On May 28th Microsoft released the long-awaited Windows 10 2004 upgrade, also known as Windows May 2020 or Windows 20H1 update. One important new feature of this upgrade is version 2 of the Windows Subsystem for Linux (WSL2). The significant change of WSL2 is that it now uses a real Linux kernel through a subset of Hyper-V features.
WSL2 is also available for Windows Home users, and here it gets interesting when you want to run Docker on Windows Home. With the new WSL2, you can now run Docker on Windows Home without installing VirtualBox. Older Windows 10 versions could already do that but only with the Pro and Enterprise edition. On Windows 10 Home you always had to run the Docker host as virtual machine inside VirtualBox. With the new Windows release this is a thing of the past and running Docker on Windows 10 Home is much easier.
In this blog post, I show you step by step how to install WSL2 and Docker on Windows Home 10 2004.
Check that you run Windows 10 2004. Open the run dialog or open a command prompt and type winver. Check that the version says 2004
If your computer runs with an older version, open the Windows Update dialog to see if the update is available. To open this dialog, run the command control update from the Run menu or command prompt.
You can force the upgrade if it's not listed on the Windows Update dialog. Download the Update Assistant from this site and run it:
The following tutorial assumes a plain Windows 10 installation without a Docker or WSL installation. I recommend deleting any previous Docker installation.
First, enable the optional features "Windows Subsystem for Linux" and "Virtual Machine Platform".
Open PowerShell as Administrator and run:
dism.exe /online /enable-feature /featurename:Microsoft-Windows-Subsystem-Linux /all /norestart dism.exe /online /enable-feature /featurename:VirtualMachinePlatform /all /norestart
Reboot the computer.
Update the WSL2 Linux kernel.
and install it.
Visit this Microsoft page with more information about this update:
Open a command prompt or PowerShell and set WSL2 as default.
wsl --set-default-version 2
WSL2 is now installed. See this Microsoft page for more information about the installation process:
Usually, together with WSL2, you install a Linux distribution. This is not necessary when you only want to run Docker. Docker Desktop will install the distributions it needs during installation.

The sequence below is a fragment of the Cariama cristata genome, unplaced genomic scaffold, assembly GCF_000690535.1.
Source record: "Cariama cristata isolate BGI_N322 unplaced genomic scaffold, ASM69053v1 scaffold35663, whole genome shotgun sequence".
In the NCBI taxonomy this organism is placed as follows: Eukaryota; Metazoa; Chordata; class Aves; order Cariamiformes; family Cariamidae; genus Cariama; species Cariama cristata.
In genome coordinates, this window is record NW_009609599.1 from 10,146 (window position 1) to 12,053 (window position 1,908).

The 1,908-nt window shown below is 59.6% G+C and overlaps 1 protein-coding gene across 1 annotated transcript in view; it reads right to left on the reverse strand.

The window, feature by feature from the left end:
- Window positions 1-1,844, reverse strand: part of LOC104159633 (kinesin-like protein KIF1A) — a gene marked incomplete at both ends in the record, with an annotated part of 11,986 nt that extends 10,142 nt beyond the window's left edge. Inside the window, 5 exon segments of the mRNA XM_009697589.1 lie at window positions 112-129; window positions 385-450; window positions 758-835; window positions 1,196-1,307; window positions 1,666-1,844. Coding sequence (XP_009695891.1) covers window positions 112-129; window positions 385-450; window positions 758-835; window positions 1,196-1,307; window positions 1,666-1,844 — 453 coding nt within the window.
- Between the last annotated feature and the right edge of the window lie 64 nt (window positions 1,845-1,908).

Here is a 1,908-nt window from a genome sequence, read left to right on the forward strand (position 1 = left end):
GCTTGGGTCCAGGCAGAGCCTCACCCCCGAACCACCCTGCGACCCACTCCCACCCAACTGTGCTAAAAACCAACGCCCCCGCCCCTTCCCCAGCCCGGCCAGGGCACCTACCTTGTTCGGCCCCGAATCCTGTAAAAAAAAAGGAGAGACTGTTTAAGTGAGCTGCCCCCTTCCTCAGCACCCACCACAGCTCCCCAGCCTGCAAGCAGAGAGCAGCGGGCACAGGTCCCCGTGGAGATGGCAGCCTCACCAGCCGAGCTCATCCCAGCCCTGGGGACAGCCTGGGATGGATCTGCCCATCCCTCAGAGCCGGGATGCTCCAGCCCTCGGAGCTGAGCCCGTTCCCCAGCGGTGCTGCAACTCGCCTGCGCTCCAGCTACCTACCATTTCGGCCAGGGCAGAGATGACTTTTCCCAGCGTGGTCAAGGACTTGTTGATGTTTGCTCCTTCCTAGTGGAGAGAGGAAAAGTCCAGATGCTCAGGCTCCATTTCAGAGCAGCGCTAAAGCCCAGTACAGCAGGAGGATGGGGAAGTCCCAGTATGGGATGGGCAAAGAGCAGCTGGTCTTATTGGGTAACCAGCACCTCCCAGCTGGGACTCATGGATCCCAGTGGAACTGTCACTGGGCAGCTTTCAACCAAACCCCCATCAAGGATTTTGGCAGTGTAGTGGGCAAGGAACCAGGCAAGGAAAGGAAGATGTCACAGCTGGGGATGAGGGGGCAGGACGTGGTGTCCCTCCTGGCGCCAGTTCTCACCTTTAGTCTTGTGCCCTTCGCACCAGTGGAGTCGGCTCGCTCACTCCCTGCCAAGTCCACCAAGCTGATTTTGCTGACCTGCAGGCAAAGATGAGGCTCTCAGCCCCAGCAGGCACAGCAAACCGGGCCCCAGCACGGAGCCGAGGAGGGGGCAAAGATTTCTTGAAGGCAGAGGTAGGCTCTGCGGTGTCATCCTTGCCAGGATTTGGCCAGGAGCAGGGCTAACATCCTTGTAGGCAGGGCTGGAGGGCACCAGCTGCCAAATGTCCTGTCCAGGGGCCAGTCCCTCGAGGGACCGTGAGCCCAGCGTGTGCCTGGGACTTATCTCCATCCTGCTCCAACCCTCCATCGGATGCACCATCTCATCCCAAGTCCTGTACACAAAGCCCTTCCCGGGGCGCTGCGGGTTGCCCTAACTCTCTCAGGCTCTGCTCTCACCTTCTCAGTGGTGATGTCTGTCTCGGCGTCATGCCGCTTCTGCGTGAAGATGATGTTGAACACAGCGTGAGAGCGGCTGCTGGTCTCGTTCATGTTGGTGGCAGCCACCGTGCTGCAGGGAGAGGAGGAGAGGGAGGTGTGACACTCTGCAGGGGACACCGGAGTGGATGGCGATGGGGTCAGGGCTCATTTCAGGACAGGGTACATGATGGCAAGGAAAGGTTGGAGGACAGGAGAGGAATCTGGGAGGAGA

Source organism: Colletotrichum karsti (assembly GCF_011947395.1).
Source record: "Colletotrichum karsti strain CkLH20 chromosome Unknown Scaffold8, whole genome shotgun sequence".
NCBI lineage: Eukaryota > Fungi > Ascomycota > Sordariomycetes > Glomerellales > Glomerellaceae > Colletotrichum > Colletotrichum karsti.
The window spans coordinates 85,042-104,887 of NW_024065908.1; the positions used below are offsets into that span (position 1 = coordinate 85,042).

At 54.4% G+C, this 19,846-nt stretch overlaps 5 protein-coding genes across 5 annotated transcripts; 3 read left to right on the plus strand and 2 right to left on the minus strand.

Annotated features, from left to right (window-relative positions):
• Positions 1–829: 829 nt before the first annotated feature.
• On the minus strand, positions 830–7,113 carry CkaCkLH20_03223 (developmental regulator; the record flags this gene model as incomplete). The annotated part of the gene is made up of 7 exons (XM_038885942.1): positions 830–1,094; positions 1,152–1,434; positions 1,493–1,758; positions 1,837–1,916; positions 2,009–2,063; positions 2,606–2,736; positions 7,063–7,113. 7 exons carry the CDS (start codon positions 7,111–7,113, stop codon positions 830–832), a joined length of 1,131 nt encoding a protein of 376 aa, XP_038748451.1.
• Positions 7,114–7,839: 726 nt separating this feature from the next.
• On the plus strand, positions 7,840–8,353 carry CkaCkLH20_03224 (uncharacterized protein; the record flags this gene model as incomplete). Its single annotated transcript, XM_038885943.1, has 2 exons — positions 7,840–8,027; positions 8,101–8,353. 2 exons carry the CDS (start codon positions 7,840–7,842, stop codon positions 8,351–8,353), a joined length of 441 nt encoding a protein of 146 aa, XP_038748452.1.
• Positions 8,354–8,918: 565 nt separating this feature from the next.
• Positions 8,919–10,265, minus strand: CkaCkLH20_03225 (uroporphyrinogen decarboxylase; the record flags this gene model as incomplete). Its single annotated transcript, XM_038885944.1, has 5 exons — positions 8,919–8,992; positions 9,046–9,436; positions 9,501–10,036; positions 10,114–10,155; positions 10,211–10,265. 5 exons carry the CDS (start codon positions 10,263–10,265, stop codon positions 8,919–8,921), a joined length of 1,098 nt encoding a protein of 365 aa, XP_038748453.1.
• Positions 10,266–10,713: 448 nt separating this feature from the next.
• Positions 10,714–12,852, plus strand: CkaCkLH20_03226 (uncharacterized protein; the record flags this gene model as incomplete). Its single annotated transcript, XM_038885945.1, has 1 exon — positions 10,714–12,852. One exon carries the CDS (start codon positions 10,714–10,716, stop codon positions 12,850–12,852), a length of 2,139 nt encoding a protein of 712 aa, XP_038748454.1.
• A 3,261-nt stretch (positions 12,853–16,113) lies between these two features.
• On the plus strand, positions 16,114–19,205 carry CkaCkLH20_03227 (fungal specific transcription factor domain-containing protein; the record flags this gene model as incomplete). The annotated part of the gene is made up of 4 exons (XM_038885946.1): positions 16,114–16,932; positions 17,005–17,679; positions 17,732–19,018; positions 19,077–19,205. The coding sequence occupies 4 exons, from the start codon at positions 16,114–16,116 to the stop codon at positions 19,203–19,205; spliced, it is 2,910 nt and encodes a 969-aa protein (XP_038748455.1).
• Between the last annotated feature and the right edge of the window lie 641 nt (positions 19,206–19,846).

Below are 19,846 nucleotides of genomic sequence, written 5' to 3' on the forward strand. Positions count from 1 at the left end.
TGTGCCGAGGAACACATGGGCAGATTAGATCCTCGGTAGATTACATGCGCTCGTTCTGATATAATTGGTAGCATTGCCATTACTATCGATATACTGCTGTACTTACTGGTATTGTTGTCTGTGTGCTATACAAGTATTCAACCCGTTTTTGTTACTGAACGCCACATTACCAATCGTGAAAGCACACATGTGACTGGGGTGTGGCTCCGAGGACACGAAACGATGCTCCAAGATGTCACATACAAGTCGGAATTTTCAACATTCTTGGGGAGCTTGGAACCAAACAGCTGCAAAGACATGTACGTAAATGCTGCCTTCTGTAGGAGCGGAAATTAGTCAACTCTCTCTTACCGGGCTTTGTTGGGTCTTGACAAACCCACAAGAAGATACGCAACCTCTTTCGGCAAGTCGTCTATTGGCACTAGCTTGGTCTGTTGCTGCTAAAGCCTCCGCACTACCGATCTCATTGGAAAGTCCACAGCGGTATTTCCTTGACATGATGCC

Download Docker Desktop and install it.
You find the link under the Download section on this page:
You might see a note that says Docker Desktop requires Windows Pro or Enterprise. However, it definitely works on Windows 10 Home 2004. I have tested this on two Windows 10 Home machines.
When you install Docker Desktop, make sure that the checkbox "Enable WSL 2 Windows Features" is enabled. After the installation, you need to logout from Windows and sign in again.
Docker should now run, and you can test the installation. Open a command prompt and run the hello-world container.
docker run hello-world
When you see the "Hello from Docker!" message, everything is set up correctly.
In the Settings dialog, you can customize Docker Desktop. To open the GUI of Docker Desktop, where you find the settings dialog, click on the whale icon in the icon bar and select the menu Settings.
By default, Docker starts when you log in. You can disable this behavior under Settings -> General. Uncheck the "Start Docker Desktop when you log in" option.
Volume mapping works as expected. For this example, I create
index.html in the folder
e:/temp/html and then run the
nginx Docker image.
docker run -v e:/temp/html:/usr/share/nginx/html:ro -p 8080:80 nginx
This command maps the folder
e:/temp/html from the host computer to the
/usr/share/nginx/html folder inside the container, and the host port 8080 to the container port 80. When you open a browser on http://localhost:8080 you should see the content of the index.html page. When you change the HTML file and refresh the browser, you should see the change.
This step is optional. As mentioned before, a Linux distribution is not required if you only want to run Docker. But if you want to take full advantage of WSL2 and use Linux for development, you have to install a distribution.
Open the Microsoft Store app and search for "wsl". You see a list of available Linux distributions. For this tutorial I download the Ubuntu 18.04 LTS distribution. On this page you also find a list of all available Linux distributions.
After the store app downloaded the distribution, click on Launch. This installs the distribution and in case of Ubuntu asks for a new Linux user and password.
Optionally, you can sideload the Linux distribution if you don't want to use the Microsoft Store. You find the instructions and download links on this page: https://docs.microsoft.com/en-us/windows/wsl/install-manual
Download the appx file and install it with the following PowerShell command:
To connect to Linux, open a command prompt or PowerShell and run the wsl or bash command. exit closes the Linux shell and returns to the Windows prompt.
When you install the Linux distribution after the Docker Desktop installation, the newly installed distribution is not the default and the wsl command connects to the distribution that Docker Desktop installed.
To change the default, open a command prompt and run the command
wsconfig /l to list all installed distributions. Then set the default with
wslconfig /s <distribution_name>. In my case, I run the command
wslconfig /s Ubuntu-18.04. When you run wsl or bash now, you see the prompt of the installed Linux distribution.
Note that you also have access to the
docker command from inside the Linux distribution. You don't have to install a Docker package specific for your distribution.
That concludes this tutorial about installing Docker on Windows 10 Home 2004. Thanks to the new WSL2, the setup is more streamlined and no longer requires VirtualBox.
For more information about Docker and WSL2 check out this site: